Wayne Rooney will remain at Manchester United for the rest of his career, believes director Sir Bobby Charlton.
Manager Sir Alex Ferguson's decision to leave the striker out of the team defeated by Real Madrid last week triggered speculation he could be sold.
Ferguson has since rejected talk of the 27-year-old leaving, and now Charlton has reaffirmed that view.
"There is no way he will ever be allowed to move on, because that is not the way Sir Alex works," said Charlton.
"Wayne has been our regular goalscorer - and he scores fantastic goals. Not only that, he has an influence on the rest of the team."
Rooney's status as Manchester United's most iconic player is no longer clear-cut with Robin van Persie making a major impact since joining from Arsenal for £24m in the summer of 2012.
The Dutchman has scored 19 Premier League goals and claimed 12 assists this season, compared with 12 and nine for Rooney.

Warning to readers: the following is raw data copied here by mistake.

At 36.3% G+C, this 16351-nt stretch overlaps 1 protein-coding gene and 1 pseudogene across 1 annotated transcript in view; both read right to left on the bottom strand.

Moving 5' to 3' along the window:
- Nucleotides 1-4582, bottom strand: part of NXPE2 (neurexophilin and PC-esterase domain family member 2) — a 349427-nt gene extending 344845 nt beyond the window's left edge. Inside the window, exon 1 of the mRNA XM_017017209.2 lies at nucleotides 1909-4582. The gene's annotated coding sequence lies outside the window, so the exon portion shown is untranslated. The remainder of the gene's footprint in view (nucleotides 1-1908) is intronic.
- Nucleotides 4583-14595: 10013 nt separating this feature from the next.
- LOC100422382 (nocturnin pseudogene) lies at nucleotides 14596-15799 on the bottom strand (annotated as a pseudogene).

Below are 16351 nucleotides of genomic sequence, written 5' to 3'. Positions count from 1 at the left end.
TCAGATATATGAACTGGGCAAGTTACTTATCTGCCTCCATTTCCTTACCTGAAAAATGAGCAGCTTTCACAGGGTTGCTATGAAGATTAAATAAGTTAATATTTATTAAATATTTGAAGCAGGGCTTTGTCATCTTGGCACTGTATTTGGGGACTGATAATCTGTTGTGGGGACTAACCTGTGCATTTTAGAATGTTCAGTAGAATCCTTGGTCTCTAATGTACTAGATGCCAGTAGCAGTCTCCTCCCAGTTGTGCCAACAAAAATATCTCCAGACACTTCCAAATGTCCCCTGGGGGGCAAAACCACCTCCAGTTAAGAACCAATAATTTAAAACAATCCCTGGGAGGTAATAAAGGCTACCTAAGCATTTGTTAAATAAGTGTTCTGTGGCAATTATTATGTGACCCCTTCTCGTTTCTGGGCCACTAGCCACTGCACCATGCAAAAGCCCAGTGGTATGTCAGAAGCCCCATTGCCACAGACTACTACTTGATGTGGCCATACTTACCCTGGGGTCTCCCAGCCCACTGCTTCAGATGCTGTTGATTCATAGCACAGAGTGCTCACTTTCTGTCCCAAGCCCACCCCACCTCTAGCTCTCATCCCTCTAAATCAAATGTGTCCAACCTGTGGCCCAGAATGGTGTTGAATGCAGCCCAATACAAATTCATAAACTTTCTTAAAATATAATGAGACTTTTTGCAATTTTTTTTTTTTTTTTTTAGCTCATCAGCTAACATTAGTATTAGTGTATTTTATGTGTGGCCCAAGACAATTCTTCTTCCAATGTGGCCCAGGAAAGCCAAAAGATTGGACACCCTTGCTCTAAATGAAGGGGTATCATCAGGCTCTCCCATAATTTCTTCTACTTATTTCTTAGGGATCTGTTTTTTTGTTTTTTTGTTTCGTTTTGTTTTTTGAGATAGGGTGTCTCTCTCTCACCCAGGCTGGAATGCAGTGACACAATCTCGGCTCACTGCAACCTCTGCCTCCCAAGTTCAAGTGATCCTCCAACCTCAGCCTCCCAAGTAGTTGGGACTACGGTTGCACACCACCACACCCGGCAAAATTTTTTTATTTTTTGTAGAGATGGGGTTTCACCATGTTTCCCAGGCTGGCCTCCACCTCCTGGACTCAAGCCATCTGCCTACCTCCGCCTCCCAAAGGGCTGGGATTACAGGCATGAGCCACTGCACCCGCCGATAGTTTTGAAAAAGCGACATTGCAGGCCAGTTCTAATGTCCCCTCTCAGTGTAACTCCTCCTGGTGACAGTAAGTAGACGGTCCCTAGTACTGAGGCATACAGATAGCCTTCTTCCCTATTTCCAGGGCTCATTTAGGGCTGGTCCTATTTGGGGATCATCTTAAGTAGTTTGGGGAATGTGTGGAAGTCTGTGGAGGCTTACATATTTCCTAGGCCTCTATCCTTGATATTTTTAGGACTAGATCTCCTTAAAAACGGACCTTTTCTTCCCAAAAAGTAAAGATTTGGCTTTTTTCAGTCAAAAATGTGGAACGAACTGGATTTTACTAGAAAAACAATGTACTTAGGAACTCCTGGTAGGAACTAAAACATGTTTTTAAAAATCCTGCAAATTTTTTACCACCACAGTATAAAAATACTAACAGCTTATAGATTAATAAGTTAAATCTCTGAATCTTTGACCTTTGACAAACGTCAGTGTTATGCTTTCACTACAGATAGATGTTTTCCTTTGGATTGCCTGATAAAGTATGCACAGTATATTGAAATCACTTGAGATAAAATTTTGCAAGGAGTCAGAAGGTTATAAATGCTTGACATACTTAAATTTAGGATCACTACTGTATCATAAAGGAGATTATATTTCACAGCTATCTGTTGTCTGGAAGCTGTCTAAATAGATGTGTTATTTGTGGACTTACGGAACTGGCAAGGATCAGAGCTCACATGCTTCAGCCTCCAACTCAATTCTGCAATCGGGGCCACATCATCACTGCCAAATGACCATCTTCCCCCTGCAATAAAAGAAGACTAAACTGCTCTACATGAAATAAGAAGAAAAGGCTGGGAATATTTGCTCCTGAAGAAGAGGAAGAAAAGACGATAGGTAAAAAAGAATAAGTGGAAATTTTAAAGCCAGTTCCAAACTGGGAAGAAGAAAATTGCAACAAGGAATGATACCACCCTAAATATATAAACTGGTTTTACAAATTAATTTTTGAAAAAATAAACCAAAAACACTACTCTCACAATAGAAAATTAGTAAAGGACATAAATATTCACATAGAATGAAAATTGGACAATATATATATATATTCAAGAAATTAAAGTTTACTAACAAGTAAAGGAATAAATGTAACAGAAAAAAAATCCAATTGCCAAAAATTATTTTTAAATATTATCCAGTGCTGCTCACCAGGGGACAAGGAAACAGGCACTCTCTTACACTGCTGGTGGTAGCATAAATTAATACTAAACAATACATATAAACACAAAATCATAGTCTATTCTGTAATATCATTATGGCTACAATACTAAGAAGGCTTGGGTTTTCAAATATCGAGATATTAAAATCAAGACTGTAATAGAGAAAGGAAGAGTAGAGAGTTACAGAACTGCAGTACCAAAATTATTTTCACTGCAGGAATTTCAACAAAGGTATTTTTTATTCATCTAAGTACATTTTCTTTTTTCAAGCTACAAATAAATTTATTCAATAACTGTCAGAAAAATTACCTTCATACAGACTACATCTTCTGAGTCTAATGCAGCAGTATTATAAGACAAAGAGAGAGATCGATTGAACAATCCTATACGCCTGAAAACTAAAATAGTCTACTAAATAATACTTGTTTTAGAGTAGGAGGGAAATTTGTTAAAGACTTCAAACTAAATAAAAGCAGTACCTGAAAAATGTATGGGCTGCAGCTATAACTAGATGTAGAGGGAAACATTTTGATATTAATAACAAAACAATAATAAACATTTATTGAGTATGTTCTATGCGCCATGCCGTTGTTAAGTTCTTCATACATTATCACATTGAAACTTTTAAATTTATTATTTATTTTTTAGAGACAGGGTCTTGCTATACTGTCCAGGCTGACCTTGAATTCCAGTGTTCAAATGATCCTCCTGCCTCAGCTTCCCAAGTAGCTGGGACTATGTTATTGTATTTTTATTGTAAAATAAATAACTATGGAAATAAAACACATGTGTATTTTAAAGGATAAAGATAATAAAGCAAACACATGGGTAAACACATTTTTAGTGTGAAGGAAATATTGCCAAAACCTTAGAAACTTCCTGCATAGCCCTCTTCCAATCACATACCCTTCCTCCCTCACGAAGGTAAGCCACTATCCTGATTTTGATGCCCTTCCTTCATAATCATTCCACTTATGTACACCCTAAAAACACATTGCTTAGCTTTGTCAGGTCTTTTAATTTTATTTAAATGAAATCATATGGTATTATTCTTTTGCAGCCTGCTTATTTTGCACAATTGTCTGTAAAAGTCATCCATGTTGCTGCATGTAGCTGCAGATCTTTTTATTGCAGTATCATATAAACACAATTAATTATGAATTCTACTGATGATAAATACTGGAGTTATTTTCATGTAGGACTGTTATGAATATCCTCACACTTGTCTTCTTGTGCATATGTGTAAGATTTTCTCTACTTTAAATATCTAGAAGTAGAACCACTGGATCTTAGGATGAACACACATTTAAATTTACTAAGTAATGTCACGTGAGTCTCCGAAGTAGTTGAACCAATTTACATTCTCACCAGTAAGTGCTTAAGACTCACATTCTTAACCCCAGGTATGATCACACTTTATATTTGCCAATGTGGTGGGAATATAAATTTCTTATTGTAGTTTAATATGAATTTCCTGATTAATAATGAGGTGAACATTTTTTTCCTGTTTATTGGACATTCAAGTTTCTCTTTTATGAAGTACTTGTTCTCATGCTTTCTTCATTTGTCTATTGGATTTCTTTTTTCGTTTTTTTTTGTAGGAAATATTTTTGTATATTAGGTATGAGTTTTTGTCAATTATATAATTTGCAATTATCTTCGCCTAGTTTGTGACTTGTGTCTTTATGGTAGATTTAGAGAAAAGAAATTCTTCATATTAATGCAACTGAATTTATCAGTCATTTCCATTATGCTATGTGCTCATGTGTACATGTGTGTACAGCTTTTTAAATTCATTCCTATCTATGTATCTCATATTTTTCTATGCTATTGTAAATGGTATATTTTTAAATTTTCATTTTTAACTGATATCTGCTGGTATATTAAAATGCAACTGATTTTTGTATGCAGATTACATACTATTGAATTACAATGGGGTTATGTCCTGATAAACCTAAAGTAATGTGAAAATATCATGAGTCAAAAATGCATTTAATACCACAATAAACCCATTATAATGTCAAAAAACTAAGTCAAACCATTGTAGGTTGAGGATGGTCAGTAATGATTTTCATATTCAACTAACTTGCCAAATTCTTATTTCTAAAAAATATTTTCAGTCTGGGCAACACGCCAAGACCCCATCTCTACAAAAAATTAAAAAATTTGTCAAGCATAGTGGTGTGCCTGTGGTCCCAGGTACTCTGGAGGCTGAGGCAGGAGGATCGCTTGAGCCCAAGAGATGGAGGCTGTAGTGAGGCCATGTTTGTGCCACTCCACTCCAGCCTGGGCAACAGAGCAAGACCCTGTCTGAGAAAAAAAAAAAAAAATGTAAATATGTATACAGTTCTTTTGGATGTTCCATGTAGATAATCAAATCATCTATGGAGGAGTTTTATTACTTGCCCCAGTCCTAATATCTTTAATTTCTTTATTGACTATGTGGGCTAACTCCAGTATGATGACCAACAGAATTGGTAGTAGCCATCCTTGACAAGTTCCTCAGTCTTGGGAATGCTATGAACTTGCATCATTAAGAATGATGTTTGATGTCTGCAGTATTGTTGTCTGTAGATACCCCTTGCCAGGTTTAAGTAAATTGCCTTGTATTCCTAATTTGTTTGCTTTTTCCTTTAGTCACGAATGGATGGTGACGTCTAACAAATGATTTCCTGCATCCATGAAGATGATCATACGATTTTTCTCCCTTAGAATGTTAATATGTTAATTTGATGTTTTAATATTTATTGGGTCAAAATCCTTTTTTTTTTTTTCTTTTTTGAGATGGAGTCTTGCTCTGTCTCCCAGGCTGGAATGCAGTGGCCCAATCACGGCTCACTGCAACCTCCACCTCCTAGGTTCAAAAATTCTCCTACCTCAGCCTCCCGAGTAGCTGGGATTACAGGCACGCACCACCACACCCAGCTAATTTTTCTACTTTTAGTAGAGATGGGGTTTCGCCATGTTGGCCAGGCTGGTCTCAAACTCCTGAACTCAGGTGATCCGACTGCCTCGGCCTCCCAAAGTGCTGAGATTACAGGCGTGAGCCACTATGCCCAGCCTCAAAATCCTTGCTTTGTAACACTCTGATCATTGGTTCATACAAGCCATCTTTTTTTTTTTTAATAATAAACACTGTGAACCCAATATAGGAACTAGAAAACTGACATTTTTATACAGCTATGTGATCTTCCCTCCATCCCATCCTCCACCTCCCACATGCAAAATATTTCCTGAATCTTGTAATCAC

But rather than seeing Rooney's role diminishing, Charlton expects him to rise the challenge of matching the impact of Van Persie.
"Just because he has some competition, I don't think that is a problem," Charlton added.
"I don't worry about Wayne Rooney."
But Charlton ruled out a return to the club for Cristiano Ronaldo, who played for United between 2003 and 2009.
There had been speculation that the Portuguese winger could return to Old Trafford if he failed to agree a new contract at Real Madrid.
But Charlton insisted the idea of bringing back a player who left for a fee of £80m had not been discussed by United's powerbrokers.
"Signing Ronaldo has never even been mentioned in any of our board meetings," said Charlton.
Meanwhile, the United legend is backing manager Ferguson to bounce back from the Champions League defeat that left him 'distraught'.
And he is even predicting the Scot could bury the pain of their controversial exit by winning the trophy next season.
He added: "What happened against Real will have hurt him a lot but I don't see why we can't win the Champions League again under him.
"Even if it is much more difficult because the opposition is so much tougher."